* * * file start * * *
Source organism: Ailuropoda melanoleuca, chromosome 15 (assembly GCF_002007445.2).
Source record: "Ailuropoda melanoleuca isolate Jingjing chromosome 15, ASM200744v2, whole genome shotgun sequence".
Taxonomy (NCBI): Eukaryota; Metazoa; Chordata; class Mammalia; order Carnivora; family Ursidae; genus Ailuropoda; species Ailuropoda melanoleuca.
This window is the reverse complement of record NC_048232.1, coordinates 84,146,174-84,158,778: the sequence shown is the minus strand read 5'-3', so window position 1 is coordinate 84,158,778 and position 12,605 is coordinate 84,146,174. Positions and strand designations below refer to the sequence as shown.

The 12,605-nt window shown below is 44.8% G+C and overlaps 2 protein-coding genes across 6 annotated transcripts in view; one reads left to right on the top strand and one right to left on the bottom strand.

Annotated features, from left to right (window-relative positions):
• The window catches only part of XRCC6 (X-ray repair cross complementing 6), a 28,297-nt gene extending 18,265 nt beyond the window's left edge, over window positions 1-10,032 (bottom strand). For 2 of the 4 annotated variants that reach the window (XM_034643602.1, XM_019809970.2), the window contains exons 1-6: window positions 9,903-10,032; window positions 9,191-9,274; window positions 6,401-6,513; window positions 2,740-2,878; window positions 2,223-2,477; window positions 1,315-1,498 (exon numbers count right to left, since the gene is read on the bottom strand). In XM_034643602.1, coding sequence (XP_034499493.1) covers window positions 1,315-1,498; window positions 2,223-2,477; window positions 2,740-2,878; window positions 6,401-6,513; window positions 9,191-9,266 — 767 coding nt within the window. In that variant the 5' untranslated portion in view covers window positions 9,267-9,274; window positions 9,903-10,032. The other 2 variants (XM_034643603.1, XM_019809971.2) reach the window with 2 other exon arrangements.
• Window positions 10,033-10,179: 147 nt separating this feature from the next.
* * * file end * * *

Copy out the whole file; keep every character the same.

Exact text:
Source organism: Ailuropoda melanoleuca, chromosome 15 (assembly GCF_002007445.2).
Source record: "Ailuropoda melanoleuca isolate Jingjing chromosome 15, ASM200744v2, whole genome shotgun sequence".
Taxonomy (NCBI): Eukaryota; Metazoa; Chordata; class Mammalia; order Carnivora; family Ursidae; genus Ailuropoda; species Ailuropoda melanoleuca.
This window is the reverse complement of record NC_048232.1, coordinates 84,146,174-84,158,778: the sequence shown is the minus strand read 5'-3', so window position 1 is coordinate 84,158,778 and position 12,605 is coordinate 84,146,174. Positions and strand designations below refer to the sequence as shown.

The 12,605-nt window shown below is 44.8% G+C and overlaps 2 protein-coding genes across 6 annotated transcripts in view; one reads left to right on the top strand and one right to left on the bottom strand.

Annotated features, from left to right (window-relative positions):
• The window catches only part of XRCC6 (X-ray repair cross complementing 6), a 28,297-nt gene extending 18,265 nt beyond the window's left edge, over window positions 1-10,032 (bottom strand). For 2 of the 4 annotated variants that reach the window (XM_034643602.1, XM_019809970.2), the window contains exons 1-6: window positions 9,903-10,032; window positions 9,191-9,274; window positions 6,401-6,513; window positions 2,740-2,878; window positions 2,223-2,477; window positions 1,315-1,498 (exon numbers count right to left, since the gene is read on the bottom strand). In XM_034643602.1, coding sequence (XP_034499493.1) covers window positions 1,315-1,498; window positions 2,223-2,477; window positions 2,740-2,878; window positions 6,401-6,513; window positions 9,191-9,266 — 767 coding nt within the window. In that variant the 5' untranslated portion in view covers window positions 9,267-9,274; window positions 9,903-10,032. The other 2 variants (XM_034643603.1, XM_019809971.2) reach the window with 2 other exon arrangements.
• Window positions 10,033-10,179: 147 nt separating this feature from the next.